Aha! Ideas | Run an empathy session (Advanced plan)
You have scheduled the session, your contacts have accepted their invitations, and you have prepared all the materials you need to have a focused discussion. It is time to do something that NPS surveys and usage statistics can only guess at: find out directly from your customers what they need.
Let's run the session!
Click any of the following links to skip ahead:
Start the session
If you are not there already, navigate to Empathy Empathy sessions and find your empathy session in the list on the left. Click Open session in the top-right corner to head to the session itself.
Empathy sessions will not start until you click Start session now and do not end until you click End session. This means that you can start a session early or extend it past its end date if you are in the middle of a great conversation. The Date and Time fields you entered when you first scheduled the session were copied into the welcome email your contacts received, to help them budget time for your session. But you can expand the session if you need to.
This is a good time to check and make sure that you have prepared everything you need to before you formally start the session. Click through the tabs on the right to confirm that you are ready:
Topic: Check the session topic, which your contacts will see.
Guide: Check your discussion guide, which your contacts will not see. These are the notes you and your session organizers will use to make sure that you have a list of questions to ask, topics to cover, and anything else you might need.
Insights: You will use this tab during and after the session to jot down Learnings and review messages you have starred for later. After the session, you will also be able to see the results of any polls you have created.
Contacts: Review who is planning to attend the session and Re-send invites if needed by clicking the More options button beside an individual participant.
If you need to invite a participant directly or remember a participant who is not on your list, use the direct link. Click the link icon beside your session title at the top of the page to copy a direct link to your session to your clipboard. If you have selected Allow anyone to register in the Contacts tab of your session, anyone you share this link with will be able to join.
If you did not check that box and want to, click Edit session and return to the Contacts tab. Click Open session in the upper-right corner when you are finished.
When you and any organizers (Aha! Ideas users who will be leading the session with you) are ready, click Start session now to let your contacts in.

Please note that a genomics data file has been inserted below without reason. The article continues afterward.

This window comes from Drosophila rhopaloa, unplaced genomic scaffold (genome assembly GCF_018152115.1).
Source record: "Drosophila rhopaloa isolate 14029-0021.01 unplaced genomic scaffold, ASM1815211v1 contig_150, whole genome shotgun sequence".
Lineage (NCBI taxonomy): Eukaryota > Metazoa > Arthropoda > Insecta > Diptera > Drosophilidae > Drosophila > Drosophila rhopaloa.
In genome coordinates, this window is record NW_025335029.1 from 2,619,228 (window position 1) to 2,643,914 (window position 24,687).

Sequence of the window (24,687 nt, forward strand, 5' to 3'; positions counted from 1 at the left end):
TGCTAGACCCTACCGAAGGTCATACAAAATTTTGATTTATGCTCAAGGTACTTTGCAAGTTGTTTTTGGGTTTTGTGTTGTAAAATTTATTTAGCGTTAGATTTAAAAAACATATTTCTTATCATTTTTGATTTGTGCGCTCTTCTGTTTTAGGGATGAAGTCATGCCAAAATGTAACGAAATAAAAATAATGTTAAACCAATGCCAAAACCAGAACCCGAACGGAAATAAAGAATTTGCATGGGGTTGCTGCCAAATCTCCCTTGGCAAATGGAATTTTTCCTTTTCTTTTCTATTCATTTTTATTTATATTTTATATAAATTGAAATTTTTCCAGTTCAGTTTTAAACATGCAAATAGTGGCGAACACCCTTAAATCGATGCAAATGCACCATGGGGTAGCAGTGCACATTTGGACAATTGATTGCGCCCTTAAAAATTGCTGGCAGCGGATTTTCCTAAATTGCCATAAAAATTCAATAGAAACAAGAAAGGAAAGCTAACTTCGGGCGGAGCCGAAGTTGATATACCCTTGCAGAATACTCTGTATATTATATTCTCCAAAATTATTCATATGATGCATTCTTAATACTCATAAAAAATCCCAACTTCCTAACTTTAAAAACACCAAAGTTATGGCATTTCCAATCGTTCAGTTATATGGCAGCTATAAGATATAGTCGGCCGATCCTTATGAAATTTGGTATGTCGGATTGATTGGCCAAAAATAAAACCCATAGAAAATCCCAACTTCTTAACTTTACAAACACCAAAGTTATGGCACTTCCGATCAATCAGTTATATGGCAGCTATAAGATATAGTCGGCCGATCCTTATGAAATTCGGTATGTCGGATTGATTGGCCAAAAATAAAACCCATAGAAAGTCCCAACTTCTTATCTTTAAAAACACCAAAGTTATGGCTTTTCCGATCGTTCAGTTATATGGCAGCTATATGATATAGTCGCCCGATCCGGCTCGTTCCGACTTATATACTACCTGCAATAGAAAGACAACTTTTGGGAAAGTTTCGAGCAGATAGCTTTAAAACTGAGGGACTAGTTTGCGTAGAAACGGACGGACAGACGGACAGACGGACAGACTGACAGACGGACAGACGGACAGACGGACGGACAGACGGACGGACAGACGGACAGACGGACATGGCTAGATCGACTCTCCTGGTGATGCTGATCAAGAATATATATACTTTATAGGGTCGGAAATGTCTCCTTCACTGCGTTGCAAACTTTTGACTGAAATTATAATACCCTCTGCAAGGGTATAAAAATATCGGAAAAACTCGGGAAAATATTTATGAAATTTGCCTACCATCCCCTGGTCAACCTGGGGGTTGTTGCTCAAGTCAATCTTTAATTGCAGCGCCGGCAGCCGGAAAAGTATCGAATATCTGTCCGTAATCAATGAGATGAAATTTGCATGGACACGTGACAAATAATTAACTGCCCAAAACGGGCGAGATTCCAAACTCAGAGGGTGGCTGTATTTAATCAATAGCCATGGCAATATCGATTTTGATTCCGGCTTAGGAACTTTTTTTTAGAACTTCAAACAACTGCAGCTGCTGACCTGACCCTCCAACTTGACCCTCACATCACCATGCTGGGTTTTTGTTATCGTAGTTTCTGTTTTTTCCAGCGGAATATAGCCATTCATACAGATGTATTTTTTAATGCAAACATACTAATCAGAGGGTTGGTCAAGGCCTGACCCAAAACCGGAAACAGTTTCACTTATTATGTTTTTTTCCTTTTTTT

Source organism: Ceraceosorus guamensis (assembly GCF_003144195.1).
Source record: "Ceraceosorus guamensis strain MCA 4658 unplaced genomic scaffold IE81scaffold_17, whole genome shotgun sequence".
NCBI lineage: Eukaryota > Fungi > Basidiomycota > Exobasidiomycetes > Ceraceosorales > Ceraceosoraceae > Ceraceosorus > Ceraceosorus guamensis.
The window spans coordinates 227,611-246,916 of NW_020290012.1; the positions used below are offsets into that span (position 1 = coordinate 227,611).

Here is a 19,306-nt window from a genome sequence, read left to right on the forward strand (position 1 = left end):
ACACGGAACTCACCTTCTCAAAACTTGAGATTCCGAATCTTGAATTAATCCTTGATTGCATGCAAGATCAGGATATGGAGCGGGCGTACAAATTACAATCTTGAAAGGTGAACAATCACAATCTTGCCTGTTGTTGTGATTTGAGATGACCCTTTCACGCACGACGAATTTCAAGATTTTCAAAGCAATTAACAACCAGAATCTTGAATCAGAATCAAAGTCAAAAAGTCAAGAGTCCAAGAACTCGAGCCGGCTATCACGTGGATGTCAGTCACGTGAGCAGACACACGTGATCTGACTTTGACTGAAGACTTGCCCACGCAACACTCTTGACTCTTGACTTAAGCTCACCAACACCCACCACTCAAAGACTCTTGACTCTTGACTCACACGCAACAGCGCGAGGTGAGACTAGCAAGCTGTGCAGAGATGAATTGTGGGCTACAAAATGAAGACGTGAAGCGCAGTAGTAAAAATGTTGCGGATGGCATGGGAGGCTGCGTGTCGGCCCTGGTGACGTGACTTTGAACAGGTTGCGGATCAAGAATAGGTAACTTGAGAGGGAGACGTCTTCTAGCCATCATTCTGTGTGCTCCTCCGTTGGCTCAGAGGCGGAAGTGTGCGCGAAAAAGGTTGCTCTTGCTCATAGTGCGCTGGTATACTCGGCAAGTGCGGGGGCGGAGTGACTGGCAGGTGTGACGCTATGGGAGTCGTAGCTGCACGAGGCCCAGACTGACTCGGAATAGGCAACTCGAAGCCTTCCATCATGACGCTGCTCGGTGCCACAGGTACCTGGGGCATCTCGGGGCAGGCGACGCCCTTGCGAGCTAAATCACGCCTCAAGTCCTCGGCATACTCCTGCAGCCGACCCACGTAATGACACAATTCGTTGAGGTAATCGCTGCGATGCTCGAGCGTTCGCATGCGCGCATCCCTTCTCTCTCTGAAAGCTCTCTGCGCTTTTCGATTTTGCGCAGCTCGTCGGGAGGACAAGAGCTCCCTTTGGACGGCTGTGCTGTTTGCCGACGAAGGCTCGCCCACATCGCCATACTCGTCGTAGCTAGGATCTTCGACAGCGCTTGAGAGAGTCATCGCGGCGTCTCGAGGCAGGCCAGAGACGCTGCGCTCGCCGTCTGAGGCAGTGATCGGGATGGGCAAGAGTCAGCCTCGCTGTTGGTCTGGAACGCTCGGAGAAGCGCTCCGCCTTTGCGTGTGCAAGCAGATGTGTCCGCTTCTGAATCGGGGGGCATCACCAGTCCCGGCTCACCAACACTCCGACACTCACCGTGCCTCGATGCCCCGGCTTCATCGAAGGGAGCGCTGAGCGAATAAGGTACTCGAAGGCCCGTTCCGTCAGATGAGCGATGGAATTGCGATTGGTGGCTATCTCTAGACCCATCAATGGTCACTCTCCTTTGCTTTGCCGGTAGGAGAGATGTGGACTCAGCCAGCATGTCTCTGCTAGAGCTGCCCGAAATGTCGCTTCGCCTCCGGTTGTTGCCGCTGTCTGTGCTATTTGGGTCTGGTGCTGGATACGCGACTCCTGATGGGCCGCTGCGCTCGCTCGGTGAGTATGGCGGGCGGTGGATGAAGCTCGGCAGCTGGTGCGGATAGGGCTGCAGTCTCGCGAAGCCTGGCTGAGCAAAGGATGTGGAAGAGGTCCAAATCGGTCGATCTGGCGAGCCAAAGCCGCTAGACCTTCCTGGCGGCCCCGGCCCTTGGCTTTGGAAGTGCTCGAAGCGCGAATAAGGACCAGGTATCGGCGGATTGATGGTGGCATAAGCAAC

Moderate the session
When your contacts first enter your session, they will see your Welcome message.
You can personalize your Welcome message on the Branding tab of your empathy session details view.
From there, the conversation is up to you. Thank everyone for coming, and start using your Guide to keep everyone on topic.
Once users start participating, there are several things you can do.
At the bottom of the screen, start adding your own messages:
Type a message and click Send to send a message.
Click the emoji icon to insert an emoji into your message.
Click the poll icon to poll your contacts.
Click the paperclip icon to attach a file to a message. Your contacts can do this, too.
Attached files must be less than 20mb. The following file types are supported: .csv, .doc, .docx, .eml, .gif, .jpeg, .jpg, .mov, .mp4, .msg, .pdf, .png, .ppt, .tiff, .txt, .xls, and .xlsx.
Hover over a user's message to interact with them:
Click the emoji icon to add a quick emoji reaction. Your contacts can do this, too.
Click the thread icon to add a threaded reply to the post. You can ask for more information or just share some encouragement. Your contacts can do this too.
Click the star icon to star a message. Starred messages are those you want to review later. They will appear with a yellow highlight in the session and will be listed in the Insights tab on the left. Your contacts cannot star messages or tell which messages you have starred.
Click the More options button to:
Edit a user's message.
Create a related idea right from their message. You can also do this after the session — but if you see a stellar insight during your session, you do not have to wait.
Delete the user's message.
You may choose to spend the session conversing directly with your contacts. If you have time, however, click over to the Insights tab. You can start taking notes in the Learnings section and review any messages you or your organizers have starred.
Finally, if you need to remove a participant from the session, click the Contacts tab, then find the participant. Click the More options button beside them and click Remove from session. If you do this by accident, you can find the participant's name again. Click the More options button beside them and click Allow into session.
Poll your contacts
It is helpful to gather quantitative feedback to reinforce the qualitative feedback from the session. As an organizer for your empathy session, you can also create polls.